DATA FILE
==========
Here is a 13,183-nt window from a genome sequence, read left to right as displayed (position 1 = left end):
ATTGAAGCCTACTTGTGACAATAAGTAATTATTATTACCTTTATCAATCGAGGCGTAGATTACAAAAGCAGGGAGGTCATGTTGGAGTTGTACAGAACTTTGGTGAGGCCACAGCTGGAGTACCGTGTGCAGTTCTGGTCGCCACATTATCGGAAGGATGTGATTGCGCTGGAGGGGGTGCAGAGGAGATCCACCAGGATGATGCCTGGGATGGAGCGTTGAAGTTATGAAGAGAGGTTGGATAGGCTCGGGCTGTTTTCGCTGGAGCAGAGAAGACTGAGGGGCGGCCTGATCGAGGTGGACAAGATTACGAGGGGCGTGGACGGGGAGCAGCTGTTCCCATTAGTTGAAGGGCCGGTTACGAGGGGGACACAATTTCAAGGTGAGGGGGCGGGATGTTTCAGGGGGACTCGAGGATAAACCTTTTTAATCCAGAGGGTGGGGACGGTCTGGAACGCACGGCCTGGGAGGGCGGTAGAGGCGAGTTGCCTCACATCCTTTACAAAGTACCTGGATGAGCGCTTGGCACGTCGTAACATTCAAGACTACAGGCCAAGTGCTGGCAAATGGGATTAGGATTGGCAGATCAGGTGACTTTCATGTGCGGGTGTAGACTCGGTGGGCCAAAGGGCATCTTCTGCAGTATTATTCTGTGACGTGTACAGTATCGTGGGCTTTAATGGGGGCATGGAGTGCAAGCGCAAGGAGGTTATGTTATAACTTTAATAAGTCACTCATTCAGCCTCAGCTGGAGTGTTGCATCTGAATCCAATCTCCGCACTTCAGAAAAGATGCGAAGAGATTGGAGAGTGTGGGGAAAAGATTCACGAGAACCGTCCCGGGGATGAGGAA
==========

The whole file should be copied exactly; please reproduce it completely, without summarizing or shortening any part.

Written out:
Here is a 13,183-nt window from a genome sequence, read left to right as displayed (position 1 = left end):
ATTGAAGCCTACTTGTGACAATAAGTAATTATTATTACCTTTATCAATCGAGGCGTAGATTACAAAAGCAGGGAGGTCATGTTGGAGTTGTACAGAACTTTGGTGAGGCCACAGCTGGAGTACCGTGTGCAGTTCTGGTCGCCACATTATCGGAAGGATGTGATTGCGCTGGAGGGGGTGCAGAGGAGATCCACCAGGATGATGCCTGGGATGGAGCGTTGAAGTTATGAAGAGAGGTTGGATAGGCTCGGGCTGTTTTCGCTGGAGCAGAGAAGACTGAGGGGCGGCCTGATCGAGGTGGACAAGATTACGAGGGGCGTGGACGGGGAGCAGCTGTTCCCATTAGTTGAAGGGCCGGTTACGAGGGGGACACAATTTCAAGGTGAGGGGGCGGGATGTTTCAGGGGGACTCGAGGATAAACCTTTTTAATCCAGAGGGTGGGGACGGTCTGGAACGCACGGCCTGGGAGGGCGGTAGAGGCGAGTTGCCTCACATCCTTTACAAAGTACCTGGATGAGCGCTTGGCACGTCGTAACATTCAAGACTACAGGCCAAGTGCTGGCAAATGGGATTAGGATTGGCAGATCAGGTGACTTTCATGTGCGGGTGTAGACTCGGTGGGCCAAAGGGCATCTTCTGCAGTATTATTCTGTGACGTGTACAGTATCGTGGGCTTTAATGGGGGCATGGAGTGCAAGCGCAAGGAGGTTATGTTATAACTTTAATAAGTCACTCATTCAGCCTCAGCTGGAGTGTTGCATCTGAATCCAATCTCCGCACTTCAGAAAAGATGCGAAGAGATTGGAGAGTGTGGGGAAAAGATTCACGAGAACCGTCCCGGGGATGAGGAA